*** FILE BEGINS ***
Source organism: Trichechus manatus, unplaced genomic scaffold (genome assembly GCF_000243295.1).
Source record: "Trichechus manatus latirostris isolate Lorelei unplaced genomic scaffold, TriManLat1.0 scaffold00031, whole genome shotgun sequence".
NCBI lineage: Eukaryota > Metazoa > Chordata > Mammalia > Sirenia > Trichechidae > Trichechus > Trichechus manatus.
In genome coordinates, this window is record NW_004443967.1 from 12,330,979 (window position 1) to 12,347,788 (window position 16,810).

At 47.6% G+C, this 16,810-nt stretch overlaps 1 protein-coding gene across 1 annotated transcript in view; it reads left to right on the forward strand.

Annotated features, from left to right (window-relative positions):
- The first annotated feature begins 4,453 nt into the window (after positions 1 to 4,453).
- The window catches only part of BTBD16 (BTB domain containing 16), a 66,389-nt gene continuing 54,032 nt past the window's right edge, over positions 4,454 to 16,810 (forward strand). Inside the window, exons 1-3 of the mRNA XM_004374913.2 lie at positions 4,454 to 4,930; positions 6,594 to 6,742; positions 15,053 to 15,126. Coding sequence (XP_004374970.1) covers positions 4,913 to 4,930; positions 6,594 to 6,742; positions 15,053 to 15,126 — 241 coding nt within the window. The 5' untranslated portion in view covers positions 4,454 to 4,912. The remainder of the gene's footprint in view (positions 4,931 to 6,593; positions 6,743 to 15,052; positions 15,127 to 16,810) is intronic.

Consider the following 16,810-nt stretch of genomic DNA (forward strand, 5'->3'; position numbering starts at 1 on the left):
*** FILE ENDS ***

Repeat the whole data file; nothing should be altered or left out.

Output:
Source organism: Trichechus manatus, unplaced genomic scaffold (genome assembly GCF_000243295.1).
Source record: "Trichechus manatus latirostris isolate Lorelei unplaced genomic scaffold, TriManLat1.0 scaffold00031, whole genome shotgun sequence".
NCBI lineage: Eukaryota > Metazoa > Chordata > Mammalia > Sirenia > Trichechidae > Trichechus > Trichechus manatus.
In genome coordinates, this window is record NW_004443967.1 from 12,330,979 (window position 1) to 12,347,788 (window position 16,810).

At 47.6% G+C, this 16,810-nt stretch overlaps 1 protein-coding gene across 1 annotated transcript in view; it reads left to right on the forward strand.

Annotated features, from left to right (window-relative positions):
- The first annotated feature begins 4,453 nt into the window (after positions 1 to 4,453).
- The window catches only part of BTBD16 (BTB domain containing 16), a 66,389-nt gene continuing 54,032 nt past the window's right edge, over positions 4,454 to 16,810 (forward strand). Inside the window, exons 1-3 of the mRNA XM_004374913.2 lie at positions 4,454 to 4,930; positions 6,594 to 6,742; positions 15,053 to 15,126. Coding sequence (XP_004374970.1) covers positions 4,913 to 4,930; positions 6,594 to 6,742; positions 15,053 to 15,126 — 241 coding nt within the window. The 5' untranslated portion in view covers positions 4,454 to 4,912. The remainder of the gene's footprint in view (positions 4,931 to 6,593; positions 6,743 to 15,052; positions 15,127 to 16,810) is intronic.

Consider the following 16,810-nt stretch of genomic DNA (forward strand, 5'->3'; position numbering starts at 1 on the left):